4.1. Physico-Chemical Parameters

Analysis of major elements in surface waters and groundwater in basement aquifers of the Eastern Senegal shows that, waters are generally low mineralized with electric conductivities (EC) ranging from 49 to 790 µS・cm1 (Table 1) in relation with the geological nature of aquifers. Median value EC is lower (48 µS・Cm−1) for Gambia River water comparing to groundwater samples. Groundwaters in Granite setting exhibit the lowest me- dian value (185 μS・Cm−1), followed groundwater sampled in mafic volcanic terrain (213 μS・Cm−1) and those from schistes and volcano-sediments which median value is the highest (351 μS・Cm−1). However it should be noted that the maximum EC was recorded at Bembou well (790 µS・cm−1) tapping the granite rock; this high value is likely to be induced by organic pollution marked by high content (227.34 mg・L−1) which contributes significantly to the overall mineralization of the water. Values of pH are slightly acidic to circum-neutral with median values of 6.6 in granite, 6.9 in schistes and volcano-sediment, and 6.3 in mafic volcanic rocks groundwater setting while they are neutral to slightly basic with a median value of 7.5 for surface waters. This latter can be explained by degassing of CO2 in torrential surface waters [12] . However, acidic waters are encountered in wells (P3, P2 and P4) located in Sabodala village with respective values of 5.3, 5.8 and 5.5.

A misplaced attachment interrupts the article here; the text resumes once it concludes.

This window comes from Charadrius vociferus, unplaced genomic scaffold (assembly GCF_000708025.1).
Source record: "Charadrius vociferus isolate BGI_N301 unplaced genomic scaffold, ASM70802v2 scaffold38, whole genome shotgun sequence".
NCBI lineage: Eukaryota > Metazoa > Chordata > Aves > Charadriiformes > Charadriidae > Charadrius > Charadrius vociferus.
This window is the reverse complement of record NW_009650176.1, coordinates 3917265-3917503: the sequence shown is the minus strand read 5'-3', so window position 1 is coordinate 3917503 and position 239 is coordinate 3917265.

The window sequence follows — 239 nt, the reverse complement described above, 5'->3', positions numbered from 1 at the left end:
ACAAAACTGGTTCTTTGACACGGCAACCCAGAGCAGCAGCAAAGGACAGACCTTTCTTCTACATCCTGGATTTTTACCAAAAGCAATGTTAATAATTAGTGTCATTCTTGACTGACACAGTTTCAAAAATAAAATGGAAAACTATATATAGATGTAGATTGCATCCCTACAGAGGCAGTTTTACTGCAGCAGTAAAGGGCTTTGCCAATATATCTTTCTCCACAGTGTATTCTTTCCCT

Surface waters showed a more oxidizing characteristic with a median value of dissolved oxygen (O2) (7.09 mg・L−1) followed by mafic volcanic rocks GW (4.05 mg・L−1) while granites GW and schistes and volca- no-sediments GW exhibit respectively median values of dissolved O2, of 3.9 mg・L−1 and 2.5 mg・L−1, respec- tively. This low content of dissolved O2 observed in schistes and volcano-sediment GW could be explained by presence of clay minerals that makes the system closed, therefore less oxidant. However Eh median values show similar trend about 50 mV in different water groups except in mafic volcanic rocks GW where lowest median value is recorded (12 mV). A relatively high Eh value (121 mV) is observed at Sabodala River indicating a pol- luted environment at this level.

4.2. Hydrochemistry of Major Ions and Geochemical Processes

The crystalline rock environment is composed of various igneous and metamorphic rock types. Formation